The Why behind the Buy: Mad Men + Mad Science

‘What works can be measured, but not always in advance’ (Joy Howard, CMO Sonos)

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Yesterday’s Trustees meeting of the Marketing Science Institute combined academic and industry experts on the ‘Why Behind the Buy’. As summarized by Carl Mela, people buy because of their preferences and their perception of your attributes. On preferences, Morewedge explained why people pay more for physical than for digital goods (sense of ownership), Lamberton contrasted time and quantity scarcity, von Nuremberg described consumer journeys and decisions rules by the trigger that started it, while Toubia and Grillo analyze preferences revealed through social listening and Goldfarb predicted that the lower cost of AI predictions will make other decision components more valuable, in particular judgement.

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On attribute perception, Joy Howard talked about creative messaging, Fuster on social ads and Pauwels on how rival brand engagement increases consumer excitement and conversations helping your brand. My personal summary of the key insights from business speakers, in order of appearance.

First, Joy Howard (CMO of Sonos) contrasted Mad Men’s 3Ms (Myth, Magic and Meaning) with the Mad Scientist’s 3 Rs (Right Person in Right Place at the Right Time). Mad men (creatives) often fear big bad data because they come from a world where one failure can get you fired and because breakthrough ideas may be killed as they don’t test well before airing. Instead, data should be used to give courage to go against conventions, validate breakthrough ideas after airing, innovate and inspire: ‘what works can be measured, but not always in advance’. Sonos does not have A/B testing as a requirement, but does measure how people talk about the ad in earned media. When hiring analytics experts, look for humility and gentleness: they should show data insights when useful instead of getting so excited by it they don’t listen to anything else.

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Next, Bank of America’s Paolo von Nuremberg showed that consumers’ checking account choices involve different triggers, decision rules and nonlinear journeys. Incorporating these different decision modes enables more effective marketing.  We can segment consumers as either transitional (changing life circumstances), opportunistic (pursuing promotions),  or aggrieved (upset by a fee or consumer service issue). Compensatory, lexicographic (go for the cheapest) and affect referral decision rules dominate for each respective segments.

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Oracle’s Joe Fuster reminded us that TRUST is key in why consumers buy: he personally feels that with Amazon, Netflix and Spotify but not with many other companies. Once you have trust, you can personalize 3.0, e.g. targeting lactating women with Enfamil promotions as they opt-in when getting on Montreal public transportation. AI can also help your salesforce to answer questions such as ‘Who should I talk to now? What products have these prospects shown interest for in the past? What do we know about them? Which content should I use to make the sale?’ With GDPR coming, every business should think about what data they REALLY need and allow the consumer to decide up front what she shares with you and where you can come. For instance, if the consumer does not allow you into my house (Amazon) but only the trunk of her car,  Volvo Sweden has a code that opens only your trunk so companies can deliver. Such AI solutions do not have to be expensive, eg chatbots can be text-only for millennials, we can embed an API in existing marketing tools.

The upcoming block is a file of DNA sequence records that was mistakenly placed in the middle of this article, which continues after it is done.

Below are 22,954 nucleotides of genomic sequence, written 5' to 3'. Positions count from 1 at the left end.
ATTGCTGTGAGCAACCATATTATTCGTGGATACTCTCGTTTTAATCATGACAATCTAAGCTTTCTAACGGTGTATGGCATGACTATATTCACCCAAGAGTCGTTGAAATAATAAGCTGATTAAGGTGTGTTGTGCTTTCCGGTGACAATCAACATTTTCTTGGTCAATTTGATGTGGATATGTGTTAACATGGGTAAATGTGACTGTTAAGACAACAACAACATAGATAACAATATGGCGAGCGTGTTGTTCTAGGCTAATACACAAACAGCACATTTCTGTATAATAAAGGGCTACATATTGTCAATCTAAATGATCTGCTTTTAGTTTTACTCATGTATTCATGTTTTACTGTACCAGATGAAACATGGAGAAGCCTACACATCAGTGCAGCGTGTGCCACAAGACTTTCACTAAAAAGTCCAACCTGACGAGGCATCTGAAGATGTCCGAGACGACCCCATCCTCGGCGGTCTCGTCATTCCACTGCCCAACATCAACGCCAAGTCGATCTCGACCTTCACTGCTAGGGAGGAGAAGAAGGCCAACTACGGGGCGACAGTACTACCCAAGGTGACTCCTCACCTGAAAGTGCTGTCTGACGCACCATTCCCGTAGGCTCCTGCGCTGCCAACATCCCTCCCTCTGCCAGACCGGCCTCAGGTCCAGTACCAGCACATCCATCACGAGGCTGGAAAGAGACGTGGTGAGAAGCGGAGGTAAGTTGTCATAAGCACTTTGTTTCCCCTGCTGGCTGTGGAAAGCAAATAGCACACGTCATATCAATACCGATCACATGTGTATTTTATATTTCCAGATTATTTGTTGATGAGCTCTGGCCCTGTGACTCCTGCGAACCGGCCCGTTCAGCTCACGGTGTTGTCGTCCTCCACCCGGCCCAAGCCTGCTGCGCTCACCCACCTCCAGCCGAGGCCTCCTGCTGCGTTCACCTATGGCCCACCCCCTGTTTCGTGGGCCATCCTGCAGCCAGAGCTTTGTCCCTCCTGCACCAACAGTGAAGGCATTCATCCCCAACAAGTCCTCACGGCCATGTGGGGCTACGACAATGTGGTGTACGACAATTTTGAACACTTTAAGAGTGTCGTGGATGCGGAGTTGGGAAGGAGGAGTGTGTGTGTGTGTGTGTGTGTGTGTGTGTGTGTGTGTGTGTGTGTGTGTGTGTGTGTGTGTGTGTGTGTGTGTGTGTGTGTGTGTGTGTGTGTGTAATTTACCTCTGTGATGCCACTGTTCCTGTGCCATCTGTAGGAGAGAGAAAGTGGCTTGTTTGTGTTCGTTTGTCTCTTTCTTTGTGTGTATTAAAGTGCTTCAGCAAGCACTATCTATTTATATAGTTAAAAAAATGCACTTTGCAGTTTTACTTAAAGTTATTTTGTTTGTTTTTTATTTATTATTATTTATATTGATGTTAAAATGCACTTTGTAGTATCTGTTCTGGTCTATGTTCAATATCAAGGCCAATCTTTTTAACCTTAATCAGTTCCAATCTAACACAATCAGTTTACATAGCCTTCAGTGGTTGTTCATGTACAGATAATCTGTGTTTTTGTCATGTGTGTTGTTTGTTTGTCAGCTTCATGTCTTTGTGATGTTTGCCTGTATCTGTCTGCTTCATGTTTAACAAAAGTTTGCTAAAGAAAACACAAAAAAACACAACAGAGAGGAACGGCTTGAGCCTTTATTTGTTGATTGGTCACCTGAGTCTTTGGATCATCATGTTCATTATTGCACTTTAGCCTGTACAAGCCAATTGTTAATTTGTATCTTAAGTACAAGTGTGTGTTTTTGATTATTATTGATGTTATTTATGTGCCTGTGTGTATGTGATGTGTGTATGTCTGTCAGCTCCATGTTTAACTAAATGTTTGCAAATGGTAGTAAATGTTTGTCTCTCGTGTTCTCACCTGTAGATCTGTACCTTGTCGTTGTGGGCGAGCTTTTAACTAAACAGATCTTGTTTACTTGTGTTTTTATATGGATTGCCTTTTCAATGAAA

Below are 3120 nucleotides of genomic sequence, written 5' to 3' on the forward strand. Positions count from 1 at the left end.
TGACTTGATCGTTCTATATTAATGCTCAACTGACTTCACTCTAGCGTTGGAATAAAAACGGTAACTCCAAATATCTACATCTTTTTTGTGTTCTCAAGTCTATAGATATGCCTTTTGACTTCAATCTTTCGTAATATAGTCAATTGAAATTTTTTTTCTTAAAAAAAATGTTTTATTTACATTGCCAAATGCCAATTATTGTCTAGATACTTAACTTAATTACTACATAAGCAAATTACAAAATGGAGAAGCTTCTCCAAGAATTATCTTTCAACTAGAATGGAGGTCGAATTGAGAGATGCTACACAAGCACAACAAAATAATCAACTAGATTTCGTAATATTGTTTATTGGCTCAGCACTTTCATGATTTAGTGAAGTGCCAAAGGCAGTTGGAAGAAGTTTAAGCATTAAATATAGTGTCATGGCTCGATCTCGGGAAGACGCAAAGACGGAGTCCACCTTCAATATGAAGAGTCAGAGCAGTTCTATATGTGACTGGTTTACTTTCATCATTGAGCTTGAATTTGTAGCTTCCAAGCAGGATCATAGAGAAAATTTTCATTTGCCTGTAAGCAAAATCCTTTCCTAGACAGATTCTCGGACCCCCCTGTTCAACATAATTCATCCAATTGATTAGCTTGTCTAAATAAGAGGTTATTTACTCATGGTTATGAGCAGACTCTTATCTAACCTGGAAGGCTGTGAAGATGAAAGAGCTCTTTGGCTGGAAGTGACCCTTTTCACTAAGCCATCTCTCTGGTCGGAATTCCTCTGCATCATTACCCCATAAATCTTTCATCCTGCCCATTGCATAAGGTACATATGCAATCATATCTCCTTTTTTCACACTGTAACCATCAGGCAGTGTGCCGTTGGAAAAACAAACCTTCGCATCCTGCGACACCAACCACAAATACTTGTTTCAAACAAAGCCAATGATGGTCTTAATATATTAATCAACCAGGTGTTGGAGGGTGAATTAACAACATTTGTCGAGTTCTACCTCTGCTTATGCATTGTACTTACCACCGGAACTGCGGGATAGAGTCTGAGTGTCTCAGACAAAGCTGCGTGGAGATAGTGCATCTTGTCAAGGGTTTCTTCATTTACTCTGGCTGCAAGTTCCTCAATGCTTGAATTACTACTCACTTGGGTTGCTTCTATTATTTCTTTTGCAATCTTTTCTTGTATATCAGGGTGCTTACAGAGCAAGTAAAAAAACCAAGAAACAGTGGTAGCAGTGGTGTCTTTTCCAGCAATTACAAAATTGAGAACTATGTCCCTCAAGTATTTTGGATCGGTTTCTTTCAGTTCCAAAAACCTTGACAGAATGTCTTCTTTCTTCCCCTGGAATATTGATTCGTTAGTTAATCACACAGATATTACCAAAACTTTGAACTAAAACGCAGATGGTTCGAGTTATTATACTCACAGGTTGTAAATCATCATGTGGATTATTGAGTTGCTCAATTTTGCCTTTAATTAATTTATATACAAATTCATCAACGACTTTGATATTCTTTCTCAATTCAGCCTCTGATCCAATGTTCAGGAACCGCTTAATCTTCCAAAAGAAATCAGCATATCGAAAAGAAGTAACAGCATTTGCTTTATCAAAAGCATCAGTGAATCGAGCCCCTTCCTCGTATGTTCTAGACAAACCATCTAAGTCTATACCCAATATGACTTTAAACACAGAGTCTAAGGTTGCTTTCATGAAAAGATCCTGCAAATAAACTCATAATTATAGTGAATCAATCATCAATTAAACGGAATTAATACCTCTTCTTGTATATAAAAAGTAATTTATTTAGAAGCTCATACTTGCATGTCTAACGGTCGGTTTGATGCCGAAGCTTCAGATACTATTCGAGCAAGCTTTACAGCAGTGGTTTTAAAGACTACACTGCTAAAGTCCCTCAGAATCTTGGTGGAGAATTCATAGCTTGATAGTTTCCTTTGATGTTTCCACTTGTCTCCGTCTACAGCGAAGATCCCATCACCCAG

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Finally, Frank Grillo from Harte Hanks complained that technology has mostly allowed us to do bad marketing faster with e.g. creepy retargeting. Instead, marketing technology should involve genuine listening twice as much as talking to the consumer (we have 2 ears and 1 mouth). Harte Hanks maintains the principle of only interacting with a consumer that started the conversation – it does no outbound marketing at all, including paid search. Instead, it picks a larger conversation of relevance to consumers and publishes opinions about it. For instance, the piece ‘How brick and mortar retailers can beat the digital ones’ allowed it to inform consumers about its small volume logistics which helps retailers handle returns. When a consumer does give permission e.g. to email her after her fourth website visit, the company looks back at what she has done at the site before and asserts a few interest points – and then carefully tracks how the consumer responds. Some of this can be automated, but a human marketer is still needed for new situations and to formulate and test new assertions

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So how can we understand consumers based on their psychology, behavior and interactions? Stay tuned for my next blog on the academic speakers at the MSI Trustees meeting!

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